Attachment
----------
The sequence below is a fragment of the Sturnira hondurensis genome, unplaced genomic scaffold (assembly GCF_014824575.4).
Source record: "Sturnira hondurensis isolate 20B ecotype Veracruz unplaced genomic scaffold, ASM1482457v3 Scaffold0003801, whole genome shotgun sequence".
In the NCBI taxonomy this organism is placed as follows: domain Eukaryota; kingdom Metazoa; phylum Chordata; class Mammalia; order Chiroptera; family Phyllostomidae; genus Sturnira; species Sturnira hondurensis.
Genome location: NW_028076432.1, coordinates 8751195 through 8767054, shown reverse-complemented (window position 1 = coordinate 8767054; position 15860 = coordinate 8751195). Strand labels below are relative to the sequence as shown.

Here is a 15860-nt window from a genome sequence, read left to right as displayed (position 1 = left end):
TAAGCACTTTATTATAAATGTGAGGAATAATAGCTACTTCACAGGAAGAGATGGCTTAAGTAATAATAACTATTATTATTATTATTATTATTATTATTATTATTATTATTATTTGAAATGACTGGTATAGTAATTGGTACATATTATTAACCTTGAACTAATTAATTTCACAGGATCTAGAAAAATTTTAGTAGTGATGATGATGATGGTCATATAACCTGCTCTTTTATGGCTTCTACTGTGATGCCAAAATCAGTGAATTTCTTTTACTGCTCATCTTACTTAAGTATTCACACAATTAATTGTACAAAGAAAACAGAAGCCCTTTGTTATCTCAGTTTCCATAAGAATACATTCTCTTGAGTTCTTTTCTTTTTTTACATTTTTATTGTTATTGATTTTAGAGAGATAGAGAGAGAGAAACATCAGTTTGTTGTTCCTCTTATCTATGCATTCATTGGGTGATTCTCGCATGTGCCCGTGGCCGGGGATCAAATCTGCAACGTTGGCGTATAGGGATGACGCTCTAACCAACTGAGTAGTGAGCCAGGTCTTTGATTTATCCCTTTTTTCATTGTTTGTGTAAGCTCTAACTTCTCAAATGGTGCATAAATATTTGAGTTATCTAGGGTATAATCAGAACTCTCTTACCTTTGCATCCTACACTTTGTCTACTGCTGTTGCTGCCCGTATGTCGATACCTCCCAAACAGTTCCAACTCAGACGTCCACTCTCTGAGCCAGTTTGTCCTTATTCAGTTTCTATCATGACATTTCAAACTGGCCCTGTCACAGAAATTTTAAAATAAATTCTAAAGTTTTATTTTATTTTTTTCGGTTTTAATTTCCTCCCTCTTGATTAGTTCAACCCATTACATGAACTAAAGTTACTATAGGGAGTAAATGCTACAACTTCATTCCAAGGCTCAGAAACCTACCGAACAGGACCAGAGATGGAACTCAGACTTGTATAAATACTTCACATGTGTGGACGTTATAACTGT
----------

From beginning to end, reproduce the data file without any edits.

The sequence below is a fragment of the Sturnira hondurensis genome, unplaced genomic scaffold (assembly GCF_014824575.4).
Source record: "Sturnira hondurensis isolate 20B ecotype Veracruz unplaced genomic scaffold, ASM1482457v3 Scaffold0003801, whole genome shotgun sequence".
In the NCBI taxonomy this organism is placed as follows: domain Eukaryota; kingdom Metazoa; phylum Chordata; class Mammalia; order Chiroptera; family Phyllostomidae; genus Sturnira; species Sturnira hondurensis.
Genome location: NW_028076432.1, coordinates 8751195 through 8767054, shown reverse-complemented (window position 1 = coordinate 8767054; position 15860 = coordinate 8751195). Strand labels below are relative to the sequence as shown.

Here is a 15860-nt window from a genome sequence, read left to right as displayed (position 1 = left end):
TAAGCACTTTATTATAAATGTGAGGAATAATAGCTACTTCACAGGAAGAGATGGCTTAAGTAATAATAACTATTATTATTATTATTATTATTATTATTATTATTATTATTATTTGAAATGACTGGTATAGTAATTGGTACATATTATTAACCTTGAACTAATTAATTTCACAGGATCTAGAAAAATTTTAGTAGTGATGATGATGATGGTCATATAACCTGCTCTTTTATGGCTTCTACTGTGATGCCAAAATCAGTGAATTTCTTTTACTGCTCATCTTACTTAAGTATTCACACAATTAATTGTACAAAGAAAACAGAAGCCCTTTGTTATCTCAGTTTCCATAAGAATACATTCTCTTGAGTTCTTTTCTTTTTTTACATTTTTATTGTTATTGATTTTAGAGAGATAGAGAGAGAGAAACATCAGTTTGTTGTTCCTCTTATCTATGCATTCATTGGGTGATTCTCGCATGTGCCCGTGGCCGGGGATCAAATCTGCAACGTTGGCGTATAGGGATGACGCTCTAACCAACTGAGTAGTGAGCCAGGTCTTTGATTTATCCCTTTTTTCATTGTTTGTGTAAGCTCTAACTTCTCAAATGGTGCATAAATATTTGAGTTATCTAGGGTATAATCAGAACTCTCTTACCTTTGCATCCTACACTTTGTCTACTGCTGTTGCTGCCCGTATGTCGATACCTCCCAAACAGTTCCAACTCAGACGTCCACTCTCTGAGCCAGTTTGTCCTTATTCAGTTTCTATCATGACATTTCAAACTGGCCCTGTCACAGAAATTTTAAAATAAATTCTAAAGTTTTATTTTATTTTTTTCGGTTTTAATTTCCTCCCTCTTGATTAGTTCAACCCATTACATGAACTAAAGTTACTATAGGGAGTAAATGCTACAACTTCATTCCAAGGCTCAGAAACCTACCGAACAGGACCAGAGATGGAACTCAGACTTGTATAAATACTTCACATGTGTGGACGTTATAACTGT